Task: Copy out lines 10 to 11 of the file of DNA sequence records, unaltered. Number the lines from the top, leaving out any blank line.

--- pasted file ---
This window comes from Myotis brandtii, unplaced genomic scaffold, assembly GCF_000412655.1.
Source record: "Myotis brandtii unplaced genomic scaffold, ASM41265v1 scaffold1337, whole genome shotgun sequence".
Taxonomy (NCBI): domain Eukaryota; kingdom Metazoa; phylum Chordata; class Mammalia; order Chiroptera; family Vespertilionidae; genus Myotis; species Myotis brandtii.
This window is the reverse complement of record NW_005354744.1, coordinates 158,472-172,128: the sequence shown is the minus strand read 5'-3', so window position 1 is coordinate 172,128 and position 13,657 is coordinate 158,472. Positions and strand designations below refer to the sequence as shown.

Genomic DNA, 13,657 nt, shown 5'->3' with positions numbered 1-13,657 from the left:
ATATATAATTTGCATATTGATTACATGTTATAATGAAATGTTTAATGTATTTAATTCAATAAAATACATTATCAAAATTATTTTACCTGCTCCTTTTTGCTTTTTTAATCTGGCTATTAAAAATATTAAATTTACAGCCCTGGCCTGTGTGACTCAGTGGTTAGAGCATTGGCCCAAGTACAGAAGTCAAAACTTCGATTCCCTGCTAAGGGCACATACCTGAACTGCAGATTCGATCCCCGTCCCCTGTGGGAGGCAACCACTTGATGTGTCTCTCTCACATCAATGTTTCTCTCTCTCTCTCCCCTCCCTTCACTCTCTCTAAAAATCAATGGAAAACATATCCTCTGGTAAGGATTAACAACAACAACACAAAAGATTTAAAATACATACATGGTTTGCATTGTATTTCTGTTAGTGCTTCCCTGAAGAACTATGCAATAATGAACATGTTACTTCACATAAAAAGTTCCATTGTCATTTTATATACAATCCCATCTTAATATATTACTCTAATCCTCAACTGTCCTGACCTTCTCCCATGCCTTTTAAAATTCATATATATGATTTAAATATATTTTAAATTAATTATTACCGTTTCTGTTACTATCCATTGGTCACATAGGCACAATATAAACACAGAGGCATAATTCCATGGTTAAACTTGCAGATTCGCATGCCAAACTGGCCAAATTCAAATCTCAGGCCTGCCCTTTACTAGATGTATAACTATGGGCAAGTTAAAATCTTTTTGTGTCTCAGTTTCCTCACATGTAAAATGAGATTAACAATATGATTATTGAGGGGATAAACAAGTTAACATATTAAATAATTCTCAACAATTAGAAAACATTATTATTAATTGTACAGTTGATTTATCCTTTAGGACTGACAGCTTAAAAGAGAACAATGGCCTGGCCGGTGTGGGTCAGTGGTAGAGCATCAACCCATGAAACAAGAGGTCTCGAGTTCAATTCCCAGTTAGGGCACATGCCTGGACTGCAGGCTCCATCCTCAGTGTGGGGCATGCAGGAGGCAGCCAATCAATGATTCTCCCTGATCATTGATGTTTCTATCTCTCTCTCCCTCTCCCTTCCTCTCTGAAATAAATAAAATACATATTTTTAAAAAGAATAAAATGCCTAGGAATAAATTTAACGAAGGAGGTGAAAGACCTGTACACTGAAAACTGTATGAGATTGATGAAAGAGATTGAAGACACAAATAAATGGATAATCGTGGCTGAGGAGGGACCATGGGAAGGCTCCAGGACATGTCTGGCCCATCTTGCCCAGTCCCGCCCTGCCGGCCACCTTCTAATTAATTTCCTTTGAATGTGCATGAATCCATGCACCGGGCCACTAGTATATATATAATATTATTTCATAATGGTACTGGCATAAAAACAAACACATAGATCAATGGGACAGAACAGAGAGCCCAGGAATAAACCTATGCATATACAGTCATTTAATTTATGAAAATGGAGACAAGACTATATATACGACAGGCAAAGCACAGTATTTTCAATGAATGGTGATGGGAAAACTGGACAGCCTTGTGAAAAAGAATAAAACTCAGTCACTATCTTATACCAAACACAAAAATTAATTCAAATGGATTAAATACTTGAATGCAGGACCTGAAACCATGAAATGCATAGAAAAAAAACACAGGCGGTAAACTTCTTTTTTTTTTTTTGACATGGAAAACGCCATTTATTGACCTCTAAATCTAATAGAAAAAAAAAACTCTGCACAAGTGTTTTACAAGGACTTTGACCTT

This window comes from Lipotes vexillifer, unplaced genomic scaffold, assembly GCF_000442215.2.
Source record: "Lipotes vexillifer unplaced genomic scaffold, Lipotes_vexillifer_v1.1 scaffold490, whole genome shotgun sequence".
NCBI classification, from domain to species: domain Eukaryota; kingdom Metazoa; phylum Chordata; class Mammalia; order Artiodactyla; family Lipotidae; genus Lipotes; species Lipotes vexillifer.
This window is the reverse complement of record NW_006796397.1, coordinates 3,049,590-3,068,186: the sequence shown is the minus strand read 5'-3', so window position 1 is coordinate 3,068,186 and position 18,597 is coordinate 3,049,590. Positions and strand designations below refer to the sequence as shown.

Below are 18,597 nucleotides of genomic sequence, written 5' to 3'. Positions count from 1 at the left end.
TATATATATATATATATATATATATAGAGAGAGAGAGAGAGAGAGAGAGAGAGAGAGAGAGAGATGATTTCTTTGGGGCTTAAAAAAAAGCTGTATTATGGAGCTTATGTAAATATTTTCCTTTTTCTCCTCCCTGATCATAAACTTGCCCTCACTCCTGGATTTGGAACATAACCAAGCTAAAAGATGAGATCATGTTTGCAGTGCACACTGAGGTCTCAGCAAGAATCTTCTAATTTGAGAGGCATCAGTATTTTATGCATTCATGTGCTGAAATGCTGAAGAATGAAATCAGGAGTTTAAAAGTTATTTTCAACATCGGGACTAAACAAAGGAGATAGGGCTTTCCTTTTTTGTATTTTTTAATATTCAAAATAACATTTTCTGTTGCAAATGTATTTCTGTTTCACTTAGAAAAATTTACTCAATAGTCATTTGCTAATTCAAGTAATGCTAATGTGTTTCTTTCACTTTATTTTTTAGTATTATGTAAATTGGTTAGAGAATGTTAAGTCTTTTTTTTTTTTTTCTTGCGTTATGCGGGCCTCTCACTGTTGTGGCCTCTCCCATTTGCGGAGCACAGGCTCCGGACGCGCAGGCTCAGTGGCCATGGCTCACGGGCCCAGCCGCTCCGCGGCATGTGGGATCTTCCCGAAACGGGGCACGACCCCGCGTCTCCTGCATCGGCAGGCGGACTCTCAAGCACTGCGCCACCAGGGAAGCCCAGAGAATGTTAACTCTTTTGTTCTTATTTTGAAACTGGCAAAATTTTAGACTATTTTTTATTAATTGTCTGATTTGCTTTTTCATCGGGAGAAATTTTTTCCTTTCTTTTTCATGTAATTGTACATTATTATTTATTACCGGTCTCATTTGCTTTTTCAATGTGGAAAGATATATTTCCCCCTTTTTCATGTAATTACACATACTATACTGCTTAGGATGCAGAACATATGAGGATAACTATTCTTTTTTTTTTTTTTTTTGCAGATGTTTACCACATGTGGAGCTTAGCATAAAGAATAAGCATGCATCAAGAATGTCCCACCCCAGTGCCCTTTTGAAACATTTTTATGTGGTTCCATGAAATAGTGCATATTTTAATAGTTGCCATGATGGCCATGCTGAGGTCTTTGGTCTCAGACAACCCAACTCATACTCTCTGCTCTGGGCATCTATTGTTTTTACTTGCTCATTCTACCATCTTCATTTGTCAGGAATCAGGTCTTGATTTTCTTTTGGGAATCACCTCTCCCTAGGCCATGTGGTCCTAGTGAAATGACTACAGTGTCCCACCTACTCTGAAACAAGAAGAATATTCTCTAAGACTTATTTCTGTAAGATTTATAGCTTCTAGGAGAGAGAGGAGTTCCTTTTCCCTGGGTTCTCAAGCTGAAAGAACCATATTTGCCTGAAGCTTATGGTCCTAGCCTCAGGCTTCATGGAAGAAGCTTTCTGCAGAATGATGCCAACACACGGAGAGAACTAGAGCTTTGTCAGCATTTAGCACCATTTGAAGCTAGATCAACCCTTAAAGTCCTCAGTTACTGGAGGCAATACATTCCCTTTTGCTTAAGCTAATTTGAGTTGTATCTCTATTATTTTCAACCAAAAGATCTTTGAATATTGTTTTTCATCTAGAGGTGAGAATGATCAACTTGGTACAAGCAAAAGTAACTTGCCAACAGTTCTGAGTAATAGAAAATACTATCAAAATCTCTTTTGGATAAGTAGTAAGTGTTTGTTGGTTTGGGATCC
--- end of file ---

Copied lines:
This window is the reverse complement of record NW_006796397.1, coordinates 3,049,590-3,068,186: the sequence shown is the minus strand read 5'-3', so window position 1 is coordinate 3,068,186 and position 18,597 is coordinate 3,049,590. Positions and strand designations below refer to the sequence as shown.

Below are 18,597 nucleotides of genomic sequence, written 5' to 3'. Positions count from 1 at the left end.